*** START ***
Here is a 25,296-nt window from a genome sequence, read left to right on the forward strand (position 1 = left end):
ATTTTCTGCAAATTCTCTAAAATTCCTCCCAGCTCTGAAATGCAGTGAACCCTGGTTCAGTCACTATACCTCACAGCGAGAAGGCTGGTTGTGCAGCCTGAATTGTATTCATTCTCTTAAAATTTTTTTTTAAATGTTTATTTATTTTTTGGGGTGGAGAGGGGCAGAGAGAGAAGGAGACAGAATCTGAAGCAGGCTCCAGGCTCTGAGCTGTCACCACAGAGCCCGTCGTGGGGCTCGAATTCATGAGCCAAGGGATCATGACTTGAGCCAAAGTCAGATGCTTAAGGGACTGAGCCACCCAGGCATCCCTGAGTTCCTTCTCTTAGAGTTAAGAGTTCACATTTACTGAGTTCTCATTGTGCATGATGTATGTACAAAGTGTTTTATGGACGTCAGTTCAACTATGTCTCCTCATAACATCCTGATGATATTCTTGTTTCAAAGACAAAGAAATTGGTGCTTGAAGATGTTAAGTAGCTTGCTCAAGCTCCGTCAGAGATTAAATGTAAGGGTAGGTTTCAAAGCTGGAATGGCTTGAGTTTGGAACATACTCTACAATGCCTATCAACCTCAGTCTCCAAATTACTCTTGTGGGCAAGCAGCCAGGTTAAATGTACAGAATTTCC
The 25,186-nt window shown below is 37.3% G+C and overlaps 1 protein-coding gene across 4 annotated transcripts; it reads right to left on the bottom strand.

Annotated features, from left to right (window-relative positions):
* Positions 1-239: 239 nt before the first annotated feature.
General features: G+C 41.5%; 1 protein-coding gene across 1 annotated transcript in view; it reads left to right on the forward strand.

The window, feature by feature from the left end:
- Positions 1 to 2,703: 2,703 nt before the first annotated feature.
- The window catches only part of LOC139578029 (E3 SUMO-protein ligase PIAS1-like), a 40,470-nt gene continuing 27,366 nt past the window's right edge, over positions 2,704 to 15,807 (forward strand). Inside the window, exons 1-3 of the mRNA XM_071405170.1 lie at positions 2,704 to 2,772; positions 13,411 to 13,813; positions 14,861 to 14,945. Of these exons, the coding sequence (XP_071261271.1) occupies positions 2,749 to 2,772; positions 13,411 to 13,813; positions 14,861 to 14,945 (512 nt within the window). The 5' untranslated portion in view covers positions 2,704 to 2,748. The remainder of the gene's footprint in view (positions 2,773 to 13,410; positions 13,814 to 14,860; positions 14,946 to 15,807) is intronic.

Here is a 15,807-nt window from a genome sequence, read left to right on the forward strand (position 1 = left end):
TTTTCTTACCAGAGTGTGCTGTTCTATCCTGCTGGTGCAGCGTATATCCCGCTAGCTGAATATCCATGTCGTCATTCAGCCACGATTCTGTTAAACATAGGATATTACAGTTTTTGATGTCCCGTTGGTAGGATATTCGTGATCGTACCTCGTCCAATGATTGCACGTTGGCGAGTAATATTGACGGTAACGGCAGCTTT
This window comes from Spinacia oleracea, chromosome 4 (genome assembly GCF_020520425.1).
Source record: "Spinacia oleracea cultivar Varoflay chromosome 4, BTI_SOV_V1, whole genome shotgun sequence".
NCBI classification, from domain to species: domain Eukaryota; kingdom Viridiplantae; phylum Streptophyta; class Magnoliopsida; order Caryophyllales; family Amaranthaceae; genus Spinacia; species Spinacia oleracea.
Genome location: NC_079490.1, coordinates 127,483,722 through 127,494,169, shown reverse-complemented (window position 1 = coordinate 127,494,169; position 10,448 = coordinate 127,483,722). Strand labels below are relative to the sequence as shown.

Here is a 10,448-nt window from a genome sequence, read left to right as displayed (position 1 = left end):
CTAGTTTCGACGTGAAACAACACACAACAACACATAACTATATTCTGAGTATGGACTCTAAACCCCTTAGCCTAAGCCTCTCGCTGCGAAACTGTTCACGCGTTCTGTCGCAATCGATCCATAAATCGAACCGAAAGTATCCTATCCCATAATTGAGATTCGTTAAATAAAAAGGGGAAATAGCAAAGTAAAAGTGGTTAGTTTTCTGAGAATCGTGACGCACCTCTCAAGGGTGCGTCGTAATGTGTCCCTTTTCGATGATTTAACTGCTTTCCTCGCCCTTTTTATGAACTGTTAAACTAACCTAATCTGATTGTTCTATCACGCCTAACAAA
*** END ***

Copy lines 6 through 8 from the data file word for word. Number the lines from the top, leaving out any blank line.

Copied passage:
General features: G+C 41.5%; 1 protein-coding gene across 1 annotated transcript in view; it reads left to right on the forward strand.

The window, feature by feature from the left end:
- Positions 1 to 2,703: 2,703 nt before the first annotated feature.